Holacracy – Robertson

The concept of Holacracy (Robertson) is based on the assumption that the top-down and predict & control paradigm no longer suffices. Holacracy is a way of organising in which the organisation continuously adjusts itself. Holacracy consists of the following elements:

1. clear rules of the game which redistribute the decision making powers and authorities and empower those who are connected with the daily reality of the organisation on the ground
2. a new structure with clear roles and mandates
3. a decision making process for continuously updatint these roles and mandates (governance meetings) – also see the post about Governance in Holacracy.
4. a specific set of meetings to safeguard the connectedness between the organisational entities and to get things done. (operational / tactical meetings) – also see the post about Governance in Holacracy.

ad 1. Holacracy builds on the process and not on personal leadership and this makes the organisation less dependent on one or more strong leaders which is typical for many organisations. This ilso creates a more equal dynamic than the parent – child relationship which characterises the dynamics between different (management) layers in many organisations. The redistribution of power and decision making authorities is done in such a way that everyone’s role, responsibilities and mandates are clear and there is no overlap between roles. Each role has a distict and confined responsibility about which only that particular role can make decisions. In Holacracy there are no traditional managers who (can) prescribe how certain tasks need to be performed. Each role has clear responsibilities and each role can to take decisions autonomously within the boundaries of that responsibility. Obviously, each role can ask for help, input or advice from others.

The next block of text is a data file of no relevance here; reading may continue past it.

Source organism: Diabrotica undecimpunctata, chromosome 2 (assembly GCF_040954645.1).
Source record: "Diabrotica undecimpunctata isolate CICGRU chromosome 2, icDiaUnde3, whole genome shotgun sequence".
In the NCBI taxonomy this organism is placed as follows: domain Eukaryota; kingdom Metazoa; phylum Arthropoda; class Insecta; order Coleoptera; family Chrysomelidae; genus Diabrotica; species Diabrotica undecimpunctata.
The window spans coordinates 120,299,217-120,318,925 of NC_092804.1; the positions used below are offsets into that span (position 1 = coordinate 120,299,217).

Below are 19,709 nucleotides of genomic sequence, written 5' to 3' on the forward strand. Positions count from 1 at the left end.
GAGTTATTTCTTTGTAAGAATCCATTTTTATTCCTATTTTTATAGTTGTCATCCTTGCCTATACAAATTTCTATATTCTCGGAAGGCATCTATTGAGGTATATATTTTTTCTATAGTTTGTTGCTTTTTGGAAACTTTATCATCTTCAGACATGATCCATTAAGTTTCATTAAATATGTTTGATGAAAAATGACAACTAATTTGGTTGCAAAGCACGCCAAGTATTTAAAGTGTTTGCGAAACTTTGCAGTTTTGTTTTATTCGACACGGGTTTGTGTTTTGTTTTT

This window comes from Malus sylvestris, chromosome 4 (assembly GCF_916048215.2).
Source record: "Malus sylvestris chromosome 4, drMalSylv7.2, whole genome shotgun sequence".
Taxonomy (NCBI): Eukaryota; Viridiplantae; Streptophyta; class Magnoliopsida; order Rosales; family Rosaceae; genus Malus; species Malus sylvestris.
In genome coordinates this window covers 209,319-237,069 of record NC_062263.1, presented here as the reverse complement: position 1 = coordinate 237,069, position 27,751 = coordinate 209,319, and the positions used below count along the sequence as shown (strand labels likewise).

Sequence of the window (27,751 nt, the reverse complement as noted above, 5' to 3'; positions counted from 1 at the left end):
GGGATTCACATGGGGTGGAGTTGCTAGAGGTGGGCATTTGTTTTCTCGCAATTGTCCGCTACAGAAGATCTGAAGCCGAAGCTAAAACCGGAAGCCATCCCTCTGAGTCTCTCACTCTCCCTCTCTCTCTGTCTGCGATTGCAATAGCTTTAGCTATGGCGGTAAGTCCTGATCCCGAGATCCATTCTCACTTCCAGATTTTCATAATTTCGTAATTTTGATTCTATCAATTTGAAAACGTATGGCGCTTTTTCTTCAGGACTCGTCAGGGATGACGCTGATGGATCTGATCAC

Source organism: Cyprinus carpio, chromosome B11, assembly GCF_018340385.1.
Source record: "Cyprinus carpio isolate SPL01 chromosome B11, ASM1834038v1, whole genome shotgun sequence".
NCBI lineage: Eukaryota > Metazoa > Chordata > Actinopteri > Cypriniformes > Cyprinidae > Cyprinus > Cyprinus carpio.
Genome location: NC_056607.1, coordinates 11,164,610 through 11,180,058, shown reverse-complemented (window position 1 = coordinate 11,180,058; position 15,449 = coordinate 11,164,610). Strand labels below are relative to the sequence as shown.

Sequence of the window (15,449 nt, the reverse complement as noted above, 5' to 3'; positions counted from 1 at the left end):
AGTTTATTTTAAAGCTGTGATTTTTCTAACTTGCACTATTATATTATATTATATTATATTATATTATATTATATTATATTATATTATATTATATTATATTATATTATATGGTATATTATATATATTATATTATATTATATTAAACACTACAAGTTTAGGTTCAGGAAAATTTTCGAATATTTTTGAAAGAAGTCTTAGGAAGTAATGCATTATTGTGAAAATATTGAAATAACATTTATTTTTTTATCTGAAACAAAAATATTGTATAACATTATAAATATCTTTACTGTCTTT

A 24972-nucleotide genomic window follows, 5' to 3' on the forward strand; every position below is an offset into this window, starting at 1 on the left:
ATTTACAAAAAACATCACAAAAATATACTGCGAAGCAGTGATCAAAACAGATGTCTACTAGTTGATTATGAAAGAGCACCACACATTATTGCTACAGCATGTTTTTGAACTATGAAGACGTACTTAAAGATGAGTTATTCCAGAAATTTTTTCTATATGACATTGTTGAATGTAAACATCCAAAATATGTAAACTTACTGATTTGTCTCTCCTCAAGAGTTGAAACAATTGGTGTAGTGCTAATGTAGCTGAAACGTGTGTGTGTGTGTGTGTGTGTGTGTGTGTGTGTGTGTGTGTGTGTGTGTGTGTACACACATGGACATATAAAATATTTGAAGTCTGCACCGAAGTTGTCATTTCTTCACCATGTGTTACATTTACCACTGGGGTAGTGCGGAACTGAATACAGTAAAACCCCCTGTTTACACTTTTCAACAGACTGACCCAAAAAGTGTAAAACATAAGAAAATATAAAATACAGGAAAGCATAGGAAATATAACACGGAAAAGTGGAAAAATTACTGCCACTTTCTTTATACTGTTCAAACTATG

ad 2. The traditional organisational structure in Holacracy is replaced by circles. Traditional job descriptions are replaced by roles. Circles can exist next to each other or can be part of a larger circle. The overarching circle which spans the whole organisation is called the anchor circle. People can fulfill multiple roles and they can be part of multiple circles. Each circle has – next to the roles that are necessary to deliver the primary process of that circle – a number of specifically designed roles: lead link role, facilitator, secretary, representative link role. the lead link is being appointed by the lead of the super circle – the larger circle of which the particular circle is a part. The lead link monitors objective and strategy of the circle and assignes roles to people. the representative link role is being elected by people who are part of the circle. The rep link represents the circle’s perspective in the super circle, or overarching circle and ensures – through governance meetings – that the overarching circle creates the right conditions for the proper functioning of the circle.

Also the facilitator role and the secratary role are elected by the people in the circle. The facilitator chairs the operational and governance meetings of the circle according to a specified protocol and the secretary provides transparent reporting of the agreements made so these can be accessed by all at all times.

Sources

Brian Robertson, 2015, Holacracy, Henry Holt & Co.​